Bill Young/ Colleen Thomas & Co.

This week Bill Young and Colleen Thomas bring their New York-based company back to the Twin Cities, where they've already left a big footprint. Since the early 1990s, Young and Thomas—together and separately—have been creating evocative and explosive dances for area companies. Their own troupe features dancers who go for broke physically and emotionally, inspiring adjectival ecstasy in critics worldwide. Co-choreographers, Young and Thomas create force fields where complex interactions between dancers (think lots of contact between bodies, often moving at warp speed, sometimes in aerial harnesses) become charged metaphors for life in our rampaging times. They took some time out of their busy lives (which include a toddler) to talk about what lights their creative fires.

CP:Your work has been praised for both high energy movement and emotional texture. How do you combine these sometimes contradictory elements in your choreography?

BY: It has always been our goal to find a way to let whatever the dancers do at any moment be integral to that moment—to make sense in a way that it seems real and not contrived. A lot of our images spring out of a material that involves the dancers interacting together—whether with a quiet gesture or with a full-blown physicality. Anything that yields a sensation of risk is a bonus, and sometimes high-energy stuff can do that. When that happens, the high-energy stuff can be as much of an emotional journey as anything else.

C.T: Right now I am most interested in the movement language coming out of imagery and imagery coming from an emotion whether it be subtle or extravagant. It is a choreographic goal for us to try to viscerally influence the audience. We want them to be moved by what they are experiencing. To feel something they have to identify with the visual and hopefully the visual covers a full range of vibrant life.

CP: What qualities do you look for in the dancers with whom you work?

B.Y: Emotional transparency-- it’s that quality you get from the best dancers, whether by training or by an innate talent: they somehow project their own internal experience on stage while dancing , as opposed to merely showing or presenting something out to the audience. When you get a hit of what the dancer is going through on stage, you actually tend to notice the person more than the specifics of what the dancer is doing, and thereby create for the audience not just an experience of a performance, but actually a brief encounter into who that person really is. Working with material that explores a certain risk-- either emotional or physical-- can help pull exactly that out of a performer. I am drawn to dancers who are drawn to that risk.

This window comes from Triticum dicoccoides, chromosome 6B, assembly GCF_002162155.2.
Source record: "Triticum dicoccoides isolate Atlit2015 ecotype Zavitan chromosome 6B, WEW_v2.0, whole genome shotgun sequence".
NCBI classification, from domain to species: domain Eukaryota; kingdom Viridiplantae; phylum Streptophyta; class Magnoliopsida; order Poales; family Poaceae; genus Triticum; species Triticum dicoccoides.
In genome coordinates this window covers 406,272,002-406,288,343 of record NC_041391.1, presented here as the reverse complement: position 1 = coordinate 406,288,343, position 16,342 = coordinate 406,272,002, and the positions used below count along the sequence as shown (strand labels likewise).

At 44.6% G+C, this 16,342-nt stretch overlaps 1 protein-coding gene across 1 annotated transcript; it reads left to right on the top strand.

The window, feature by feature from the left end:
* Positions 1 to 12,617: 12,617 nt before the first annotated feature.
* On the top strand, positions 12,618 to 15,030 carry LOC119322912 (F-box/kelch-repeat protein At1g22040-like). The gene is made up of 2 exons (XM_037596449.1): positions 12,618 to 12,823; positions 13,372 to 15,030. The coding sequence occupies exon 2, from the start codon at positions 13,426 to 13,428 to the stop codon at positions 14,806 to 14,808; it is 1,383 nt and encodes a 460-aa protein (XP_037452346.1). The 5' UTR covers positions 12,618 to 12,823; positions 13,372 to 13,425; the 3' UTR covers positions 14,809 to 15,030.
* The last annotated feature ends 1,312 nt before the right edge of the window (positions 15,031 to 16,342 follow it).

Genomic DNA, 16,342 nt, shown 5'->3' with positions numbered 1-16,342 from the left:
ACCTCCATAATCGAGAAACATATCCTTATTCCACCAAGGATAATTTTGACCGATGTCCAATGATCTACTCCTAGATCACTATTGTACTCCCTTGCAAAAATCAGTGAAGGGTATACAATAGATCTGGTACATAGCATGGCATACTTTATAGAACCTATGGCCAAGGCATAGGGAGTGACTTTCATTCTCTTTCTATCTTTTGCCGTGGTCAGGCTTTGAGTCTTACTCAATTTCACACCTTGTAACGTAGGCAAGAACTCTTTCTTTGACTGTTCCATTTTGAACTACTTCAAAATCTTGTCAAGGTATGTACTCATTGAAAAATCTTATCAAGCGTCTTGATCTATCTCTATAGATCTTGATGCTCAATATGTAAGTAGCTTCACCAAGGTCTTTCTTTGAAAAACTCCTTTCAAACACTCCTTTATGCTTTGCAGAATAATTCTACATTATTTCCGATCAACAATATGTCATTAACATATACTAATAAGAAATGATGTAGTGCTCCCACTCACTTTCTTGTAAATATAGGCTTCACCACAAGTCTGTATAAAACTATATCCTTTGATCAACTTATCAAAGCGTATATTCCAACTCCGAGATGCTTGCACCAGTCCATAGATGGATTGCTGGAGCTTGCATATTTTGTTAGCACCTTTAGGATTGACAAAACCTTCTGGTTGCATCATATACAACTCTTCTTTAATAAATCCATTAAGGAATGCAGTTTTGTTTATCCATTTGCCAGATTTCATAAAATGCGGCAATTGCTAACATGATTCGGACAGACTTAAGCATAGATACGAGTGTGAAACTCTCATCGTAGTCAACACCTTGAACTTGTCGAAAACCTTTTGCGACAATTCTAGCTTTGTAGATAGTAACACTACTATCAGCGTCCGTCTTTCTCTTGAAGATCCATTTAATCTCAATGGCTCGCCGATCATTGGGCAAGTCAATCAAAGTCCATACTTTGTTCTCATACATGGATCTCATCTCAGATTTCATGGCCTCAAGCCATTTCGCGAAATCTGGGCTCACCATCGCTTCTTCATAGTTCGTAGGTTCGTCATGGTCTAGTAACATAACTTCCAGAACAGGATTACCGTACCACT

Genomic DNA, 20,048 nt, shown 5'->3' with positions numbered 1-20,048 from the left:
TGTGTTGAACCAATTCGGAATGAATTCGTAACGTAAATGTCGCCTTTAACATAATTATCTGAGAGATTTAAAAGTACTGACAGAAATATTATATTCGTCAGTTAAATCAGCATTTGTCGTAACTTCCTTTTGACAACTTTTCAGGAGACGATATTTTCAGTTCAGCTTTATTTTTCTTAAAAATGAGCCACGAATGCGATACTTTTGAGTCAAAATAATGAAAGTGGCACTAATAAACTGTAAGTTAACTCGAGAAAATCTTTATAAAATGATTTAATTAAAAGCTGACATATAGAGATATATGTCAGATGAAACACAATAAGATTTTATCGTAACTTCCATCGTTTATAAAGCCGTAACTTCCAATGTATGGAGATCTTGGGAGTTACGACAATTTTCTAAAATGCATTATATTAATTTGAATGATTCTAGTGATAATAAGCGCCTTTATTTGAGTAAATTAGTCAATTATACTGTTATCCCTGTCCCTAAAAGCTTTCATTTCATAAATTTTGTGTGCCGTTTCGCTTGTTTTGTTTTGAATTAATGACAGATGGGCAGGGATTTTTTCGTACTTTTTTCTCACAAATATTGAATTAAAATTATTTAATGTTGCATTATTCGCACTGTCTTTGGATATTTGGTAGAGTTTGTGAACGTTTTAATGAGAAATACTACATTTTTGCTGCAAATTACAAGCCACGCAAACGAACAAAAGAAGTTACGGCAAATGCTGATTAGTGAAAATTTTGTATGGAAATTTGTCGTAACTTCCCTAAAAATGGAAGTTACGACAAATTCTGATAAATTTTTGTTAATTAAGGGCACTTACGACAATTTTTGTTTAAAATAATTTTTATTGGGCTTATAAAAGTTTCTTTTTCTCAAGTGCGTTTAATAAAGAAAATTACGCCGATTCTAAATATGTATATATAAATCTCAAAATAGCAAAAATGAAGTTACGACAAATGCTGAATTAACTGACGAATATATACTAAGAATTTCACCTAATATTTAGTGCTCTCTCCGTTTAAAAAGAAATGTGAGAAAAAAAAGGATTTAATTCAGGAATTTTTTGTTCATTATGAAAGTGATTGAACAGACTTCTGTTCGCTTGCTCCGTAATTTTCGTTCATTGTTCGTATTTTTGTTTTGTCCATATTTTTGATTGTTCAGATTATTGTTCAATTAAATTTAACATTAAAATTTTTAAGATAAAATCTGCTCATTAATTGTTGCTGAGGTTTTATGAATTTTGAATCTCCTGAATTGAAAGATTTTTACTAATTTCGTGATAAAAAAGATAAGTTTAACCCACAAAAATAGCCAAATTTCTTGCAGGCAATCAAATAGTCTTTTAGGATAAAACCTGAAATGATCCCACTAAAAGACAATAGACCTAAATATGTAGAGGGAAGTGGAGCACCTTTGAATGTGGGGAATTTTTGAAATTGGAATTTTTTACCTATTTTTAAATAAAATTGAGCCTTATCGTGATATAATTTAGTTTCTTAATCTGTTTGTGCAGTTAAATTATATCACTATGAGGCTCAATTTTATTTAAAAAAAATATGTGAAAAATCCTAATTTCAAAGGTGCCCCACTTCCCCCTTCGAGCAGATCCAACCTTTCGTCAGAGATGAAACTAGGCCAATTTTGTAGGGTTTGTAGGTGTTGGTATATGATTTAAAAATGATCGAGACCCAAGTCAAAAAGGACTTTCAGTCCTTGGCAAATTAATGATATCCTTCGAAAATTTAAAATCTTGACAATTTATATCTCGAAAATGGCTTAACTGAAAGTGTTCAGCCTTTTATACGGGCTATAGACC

C.T: Individuality, grounded, a sense of knowing. We are drawn to incredible improvisers because you can see so clearly what they feel in the moment rather than what they have been trained to “do.” We are also drawn to dancers that are comfortable with contact. Crazy, rude, special, and unique.

CP:Why is partnering—the physical interaction between two or more dancers—so central to your work?

BY: It all is part of a preference to watch people onstage engaged with material and with each other in a way that paints some kind of world that they are a part of, instead of the experience of the dancers presenting to us sitting in the audience. Somehow it has always been most compelling to experience any performance when I feel like I'm peering into the performer's real world as it unfolds before me onstage.

CT: There is something completely engaging about the tension built between the play of bodies, the trust, humanness, inclusiveness for the audience, and the virtuosity of surprise.

CP: What is it like to be married and co- directors of a dance company? How do you negotiate the personal and professional aspects of your life together and divide up the responsibilities?

BY: It's totally nuts, all of it!

CT: It's one of the best things in our life and sometimes one of the worst. We have to remember not to get hurt by each other's criticism. Working together forces inherent high expectations. There is pressure or more of a sense of responsibility to make work that is worth devoting a life to, because it is not just you alone or your name on the work. I think it challenges us to work hard and obviously (like any collaboration) there is the gift of a different perspective.

CP: What is it like to maintain a dance company in New York these days? How has the dance scene there changed over the past decade?

B.Y: Actually, the idea of ‘scene’ or ‘community’ being tied to a physical location is probably less relevant nowadays, as we become connected more and more to artists as part of a global community. In fact, those global connections (e.g., eastern Europe, Latin America) have been a rich and enduring source for us for many years. See Bill Young/Colleen Thomas & Co. perform a variety of works tonight.
Sept. 14-15, 8 p.m.; Sun., Sept. 16, 2 p.m.

 
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